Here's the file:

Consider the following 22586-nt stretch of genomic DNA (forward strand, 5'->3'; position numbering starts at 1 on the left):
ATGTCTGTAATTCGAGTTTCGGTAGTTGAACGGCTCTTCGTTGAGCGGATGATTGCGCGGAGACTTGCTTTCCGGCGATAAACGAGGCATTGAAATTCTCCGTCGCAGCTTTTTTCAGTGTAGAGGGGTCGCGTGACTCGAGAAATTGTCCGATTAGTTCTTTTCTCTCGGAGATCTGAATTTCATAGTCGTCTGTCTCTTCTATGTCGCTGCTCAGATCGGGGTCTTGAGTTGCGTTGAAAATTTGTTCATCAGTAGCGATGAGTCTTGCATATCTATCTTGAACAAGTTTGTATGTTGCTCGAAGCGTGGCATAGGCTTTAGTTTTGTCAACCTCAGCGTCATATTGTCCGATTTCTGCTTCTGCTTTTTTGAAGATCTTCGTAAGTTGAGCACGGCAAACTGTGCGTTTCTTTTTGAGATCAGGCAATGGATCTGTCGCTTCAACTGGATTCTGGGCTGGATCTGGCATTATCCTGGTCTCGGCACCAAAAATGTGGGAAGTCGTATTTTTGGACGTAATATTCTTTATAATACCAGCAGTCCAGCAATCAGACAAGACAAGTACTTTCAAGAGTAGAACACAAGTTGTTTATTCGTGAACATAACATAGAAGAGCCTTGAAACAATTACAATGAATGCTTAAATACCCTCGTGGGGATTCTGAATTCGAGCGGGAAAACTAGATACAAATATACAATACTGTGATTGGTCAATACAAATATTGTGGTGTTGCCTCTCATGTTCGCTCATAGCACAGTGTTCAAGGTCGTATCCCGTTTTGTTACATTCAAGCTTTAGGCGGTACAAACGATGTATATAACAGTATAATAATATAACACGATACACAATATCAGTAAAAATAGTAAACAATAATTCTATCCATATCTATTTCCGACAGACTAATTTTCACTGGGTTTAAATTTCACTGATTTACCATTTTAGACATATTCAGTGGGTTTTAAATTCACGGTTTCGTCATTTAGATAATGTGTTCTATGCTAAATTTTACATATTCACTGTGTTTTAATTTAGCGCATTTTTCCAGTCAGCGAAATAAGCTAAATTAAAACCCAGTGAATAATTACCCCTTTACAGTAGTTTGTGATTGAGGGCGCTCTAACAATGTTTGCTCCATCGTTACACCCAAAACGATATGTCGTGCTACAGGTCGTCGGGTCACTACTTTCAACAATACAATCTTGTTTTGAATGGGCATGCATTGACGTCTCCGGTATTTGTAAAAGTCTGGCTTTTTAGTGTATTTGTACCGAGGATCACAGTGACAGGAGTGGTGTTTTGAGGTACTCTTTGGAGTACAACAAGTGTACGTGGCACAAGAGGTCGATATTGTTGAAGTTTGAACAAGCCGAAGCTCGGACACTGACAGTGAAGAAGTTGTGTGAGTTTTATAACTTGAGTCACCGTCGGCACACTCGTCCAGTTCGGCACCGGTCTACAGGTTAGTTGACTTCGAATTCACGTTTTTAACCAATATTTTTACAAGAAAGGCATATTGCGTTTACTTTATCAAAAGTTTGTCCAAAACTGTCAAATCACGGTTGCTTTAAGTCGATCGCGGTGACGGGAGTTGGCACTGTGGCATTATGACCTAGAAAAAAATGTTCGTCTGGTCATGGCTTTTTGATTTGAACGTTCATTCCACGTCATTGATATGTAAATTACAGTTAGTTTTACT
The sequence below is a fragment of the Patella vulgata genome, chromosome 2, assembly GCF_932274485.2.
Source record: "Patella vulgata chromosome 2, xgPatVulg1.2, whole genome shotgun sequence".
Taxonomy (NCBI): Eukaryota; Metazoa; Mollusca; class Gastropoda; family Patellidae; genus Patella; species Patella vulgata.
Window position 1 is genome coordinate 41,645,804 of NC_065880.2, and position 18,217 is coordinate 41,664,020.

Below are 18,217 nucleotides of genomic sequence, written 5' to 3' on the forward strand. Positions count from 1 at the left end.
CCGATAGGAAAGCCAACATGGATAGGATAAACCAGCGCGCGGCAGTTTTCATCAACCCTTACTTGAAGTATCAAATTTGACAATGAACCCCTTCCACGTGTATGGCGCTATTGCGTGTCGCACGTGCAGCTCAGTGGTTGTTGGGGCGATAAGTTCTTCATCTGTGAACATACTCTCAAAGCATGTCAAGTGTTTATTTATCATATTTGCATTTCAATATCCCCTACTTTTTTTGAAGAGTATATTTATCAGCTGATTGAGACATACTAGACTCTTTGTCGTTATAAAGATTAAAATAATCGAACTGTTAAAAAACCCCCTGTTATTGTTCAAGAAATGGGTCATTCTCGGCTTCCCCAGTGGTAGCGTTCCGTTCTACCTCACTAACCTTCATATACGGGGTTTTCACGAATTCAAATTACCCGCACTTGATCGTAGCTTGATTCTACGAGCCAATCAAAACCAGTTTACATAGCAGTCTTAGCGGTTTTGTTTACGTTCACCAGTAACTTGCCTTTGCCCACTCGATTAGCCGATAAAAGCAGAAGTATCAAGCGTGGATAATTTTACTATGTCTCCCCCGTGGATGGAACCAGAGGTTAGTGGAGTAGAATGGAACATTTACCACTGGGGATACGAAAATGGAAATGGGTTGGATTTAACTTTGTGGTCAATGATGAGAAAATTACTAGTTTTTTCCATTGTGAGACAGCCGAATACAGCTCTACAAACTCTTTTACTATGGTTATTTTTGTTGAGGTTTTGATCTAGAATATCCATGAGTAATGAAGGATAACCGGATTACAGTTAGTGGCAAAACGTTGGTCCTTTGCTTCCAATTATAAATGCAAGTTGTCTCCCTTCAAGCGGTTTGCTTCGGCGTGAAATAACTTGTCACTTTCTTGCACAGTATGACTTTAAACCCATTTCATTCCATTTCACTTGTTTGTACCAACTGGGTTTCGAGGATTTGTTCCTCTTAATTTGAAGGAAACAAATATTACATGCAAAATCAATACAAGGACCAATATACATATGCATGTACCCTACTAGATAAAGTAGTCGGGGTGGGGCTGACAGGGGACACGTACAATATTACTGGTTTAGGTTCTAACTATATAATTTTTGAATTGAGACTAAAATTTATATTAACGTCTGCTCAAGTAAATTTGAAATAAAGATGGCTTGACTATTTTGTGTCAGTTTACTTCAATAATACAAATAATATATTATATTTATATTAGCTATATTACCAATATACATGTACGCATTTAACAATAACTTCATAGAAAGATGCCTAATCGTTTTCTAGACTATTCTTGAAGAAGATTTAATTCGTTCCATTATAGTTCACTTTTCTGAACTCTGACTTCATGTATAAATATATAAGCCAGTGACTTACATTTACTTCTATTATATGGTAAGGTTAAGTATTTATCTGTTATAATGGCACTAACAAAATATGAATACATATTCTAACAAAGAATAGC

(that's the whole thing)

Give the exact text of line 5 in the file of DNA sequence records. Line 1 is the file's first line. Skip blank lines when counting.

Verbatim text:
Taxonomy (NCBI): Eukaryota; Metazoa; Mollusca; class Gastropoda; family Patellidae; genus Patella; species Patella vulgata.